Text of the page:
Sounds - The Universal Language

Language is such an integral component of the human experience that even when we have no one to talk to, we talk to our pets, our plants and ourselves. So how and why did language evolve? There is little argument over why it developed - language simply imparts users an enormous competitive benefit over groups that do not have one. An advantage like this would enable a particular culture to overwhelm and usurp the resources of another culture which doesn't possess one - in turn propelling the evolution of even more sophisticated languages. The question of how language evolved, on the other hand, is still under fierce debate.

One thing, however, is clear. Humans exhibit an autonomous response to sounds from the moment they're born. Millions of years before language evolved, humans and other animals were using grunts and primal sounds to communicate their emotions. Over time, the process of evolution has hard-wired our reactions to these sounds with profound effects and implications for how we respond to words and names today.

The Evolution of the Brain

Inside the skull of virtually every vertebrate on earth we find a relatively small mass of neural fibers known as the medulla oblongata, also known as the reptilian brain. This primitive structure is responsible for basic survival functions in all animals - fight, flight, hunger, sex, and fear. Because it appeared relatively early on in the evolution of life, we share its effects with crocodiles, frogs, lions and probably with dinosaurs as well. It is ground-zero to our instincts and a hallmark of all complex biological beings.

Around the time of the dinosaurs, another section of brain matter began to evolve in an inconsequential group of animals known as mammals. What we now call the cerebellum, also called the mammalian brain, is regarded as the seat of emotions. It gives us additional survival skills and imparts the ability to feel emotions of tenderness, anger, anxiety, sadness and adoration. It also enables us to be social and drives our desire to communicate and understand the roles of dominance and submission, selfishness and altruism. This is where we differ from reptiles and amphibians, but what we have in common with other mammals.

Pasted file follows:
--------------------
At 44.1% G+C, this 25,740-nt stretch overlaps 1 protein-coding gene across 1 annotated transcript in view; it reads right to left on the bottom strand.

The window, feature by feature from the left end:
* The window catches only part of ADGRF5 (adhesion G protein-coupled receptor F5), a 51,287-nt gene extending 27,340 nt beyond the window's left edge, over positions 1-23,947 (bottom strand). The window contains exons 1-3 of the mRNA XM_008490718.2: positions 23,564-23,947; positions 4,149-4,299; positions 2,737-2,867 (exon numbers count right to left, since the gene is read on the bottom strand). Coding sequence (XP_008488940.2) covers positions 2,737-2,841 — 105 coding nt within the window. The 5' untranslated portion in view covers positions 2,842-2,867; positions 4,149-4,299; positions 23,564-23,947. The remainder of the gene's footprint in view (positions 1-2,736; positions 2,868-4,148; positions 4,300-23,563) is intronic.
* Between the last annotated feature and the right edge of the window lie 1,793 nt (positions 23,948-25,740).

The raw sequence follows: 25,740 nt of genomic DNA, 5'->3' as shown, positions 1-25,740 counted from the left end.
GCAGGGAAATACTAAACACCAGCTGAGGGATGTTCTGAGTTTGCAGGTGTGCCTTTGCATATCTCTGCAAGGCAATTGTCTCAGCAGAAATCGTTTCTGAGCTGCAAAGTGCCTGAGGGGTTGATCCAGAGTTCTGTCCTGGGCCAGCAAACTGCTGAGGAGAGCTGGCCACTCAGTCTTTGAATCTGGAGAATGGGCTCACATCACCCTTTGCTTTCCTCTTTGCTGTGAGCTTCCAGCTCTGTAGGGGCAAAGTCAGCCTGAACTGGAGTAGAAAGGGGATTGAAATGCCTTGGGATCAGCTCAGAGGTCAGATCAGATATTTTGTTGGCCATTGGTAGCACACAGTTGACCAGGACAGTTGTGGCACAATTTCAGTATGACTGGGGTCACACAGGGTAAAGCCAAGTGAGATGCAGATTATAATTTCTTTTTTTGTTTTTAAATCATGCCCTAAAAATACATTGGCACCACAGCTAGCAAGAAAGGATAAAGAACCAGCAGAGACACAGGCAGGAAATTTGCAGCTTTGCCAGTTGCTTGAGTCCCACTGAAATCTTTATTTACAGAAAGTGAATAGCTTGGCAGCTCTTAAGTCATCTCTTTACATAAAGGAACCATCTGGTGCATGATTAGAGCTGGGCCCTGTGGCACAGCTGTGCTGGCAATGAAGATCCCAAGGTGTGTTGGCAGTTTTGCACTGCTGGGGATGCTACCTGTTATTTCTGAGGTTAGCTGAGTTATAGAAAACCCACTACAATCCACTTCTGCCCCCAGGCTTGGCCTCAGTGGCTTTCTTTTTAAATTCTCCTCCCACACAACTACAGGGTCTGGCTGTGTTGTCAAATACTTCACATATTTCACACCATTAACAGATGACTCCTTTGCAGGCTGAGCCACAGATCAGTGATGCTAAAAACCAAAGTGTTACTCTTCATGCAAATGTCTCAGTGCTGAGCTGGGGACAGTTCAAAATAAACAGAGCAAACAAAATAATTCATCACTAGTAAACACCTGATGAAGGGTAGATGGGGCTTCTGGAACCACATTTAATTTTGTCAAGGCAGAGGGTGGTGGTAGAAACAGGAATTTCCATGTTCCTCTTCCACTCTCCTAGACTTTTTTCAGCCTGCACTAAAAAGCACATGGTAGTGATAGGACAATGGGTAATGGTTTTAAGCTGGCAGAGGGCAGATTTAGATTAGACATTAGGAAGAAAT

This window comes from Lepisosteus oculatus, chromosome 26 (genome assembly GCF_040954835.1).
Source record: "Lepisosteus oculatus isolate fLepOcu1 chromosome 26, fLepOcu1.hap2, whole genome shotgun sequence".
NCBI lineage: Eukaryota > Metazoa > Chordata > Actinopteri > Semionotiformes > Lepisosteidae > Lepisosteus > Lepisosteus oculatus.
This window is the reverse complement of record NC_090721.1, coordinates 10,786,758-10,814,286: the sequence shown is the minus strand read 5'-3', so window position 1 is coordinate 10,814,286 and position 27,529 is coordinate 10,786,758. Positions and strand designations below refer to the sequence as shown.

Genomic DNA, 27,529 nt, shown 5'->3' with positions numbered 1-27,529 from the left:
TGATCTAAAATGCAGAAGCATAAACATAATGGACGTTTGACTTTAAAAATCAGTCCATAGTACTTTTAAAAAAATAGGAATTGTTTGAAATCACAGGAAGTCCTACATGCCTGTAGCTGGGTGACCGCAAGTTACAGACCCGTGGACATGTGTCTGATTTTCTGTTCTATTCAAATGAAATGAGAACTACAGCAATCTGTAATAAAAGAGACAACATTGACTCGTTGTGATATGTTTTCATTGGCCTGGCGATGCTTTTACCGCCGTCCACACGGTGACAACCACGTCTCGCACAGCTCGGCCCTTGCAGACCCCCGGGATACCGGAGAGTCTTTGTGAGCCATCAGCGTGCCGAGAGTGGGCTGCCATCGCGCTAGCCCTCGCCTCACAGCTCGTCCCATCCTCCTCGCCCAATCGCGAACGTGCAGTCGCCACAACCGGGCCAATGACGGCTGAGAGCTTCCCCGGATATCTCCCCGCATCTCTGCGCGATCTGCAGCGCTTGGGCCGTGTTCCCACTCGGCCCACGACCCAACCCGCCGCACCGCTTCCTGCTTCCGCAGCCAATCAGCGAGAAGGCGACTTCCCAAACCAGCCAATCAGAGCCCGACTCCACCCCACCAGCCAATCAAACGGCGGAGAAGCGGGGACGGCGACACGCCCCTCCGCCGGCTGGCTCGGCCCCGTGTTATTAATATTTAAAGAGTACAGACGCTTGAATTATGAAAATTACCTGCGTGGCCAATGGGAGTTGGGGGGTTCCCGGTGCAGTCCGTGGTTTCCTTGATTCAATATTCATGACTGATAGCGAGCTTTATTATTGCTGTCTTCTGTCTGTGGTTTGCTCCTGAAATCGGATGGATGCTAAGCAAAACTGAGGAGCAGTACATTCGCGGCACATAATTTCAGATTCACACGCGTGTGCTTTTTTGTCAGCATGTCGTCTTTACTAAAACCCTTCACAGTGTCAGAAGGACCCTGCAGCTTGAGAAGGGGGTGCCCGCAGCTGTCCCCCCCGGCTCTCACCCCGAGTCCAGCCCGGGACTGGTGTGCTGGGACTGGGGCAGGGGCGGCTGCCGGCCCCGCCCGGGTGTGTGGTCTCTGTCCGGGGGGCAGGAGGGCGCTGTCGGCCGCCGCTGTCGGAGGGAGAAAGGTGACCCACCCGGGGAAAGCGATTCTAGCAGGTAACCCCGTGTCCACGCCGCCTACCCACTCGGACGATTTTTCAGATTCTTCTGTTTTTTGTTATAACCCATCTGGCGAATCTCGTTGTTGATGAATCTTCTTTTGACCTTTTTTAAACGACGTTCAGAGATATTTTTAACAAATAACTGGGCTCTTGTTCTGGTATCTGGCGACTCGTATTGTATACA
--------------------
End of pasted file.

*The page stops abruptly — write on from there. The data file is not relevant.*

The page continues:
The third part of the brain, the cerebral cortex, is where conscious rational thought occurs. And it is here that man's brain exhibits the only significant departure from that of animals. Within the cortex reside specialized areas with the ability to record the residue of our experiences and with the ability for self-reflection, facial recognition, and highly advanced cognitive thought. Our cerebral cortex is so advanced in fact that it's capable on occasion of overriding the two other parts of our brain. The cerebral cortex is the mark of our humanity. But if we simply bask in its glory and ignore the influence of our reptilian and mammalian brains, we're in danger of overlooking some very subtle but important survival techniques.

On its most basic level our reptilian brains are hardwired to produce adrenaline in the presence of unexpected sounds. Yell 'BOO' to the person sitting next to you and you can see this reflex in action. But it's not simply the volume of the sound that produces this effect -it's the way the sound of the word stands in contrast to background sounds. Our brains are tuned to notice differences in the environment, which is why a flashing light is so much more visible than a static one, and why a cat is more likely to chase after a running mouse than a stationary one.

Most mammals respond to a hiss in a similar fashion. Our reptilian brains short circuit our cognitive thinking processes and we find ourselves instinctively on the alert for a possible snake. That's why a cat's hiss is so effective at scaring off potential attackers. But as we shall see, there is a wide range of sounds - some obvious, some subtle - to which we are also programmed to respond.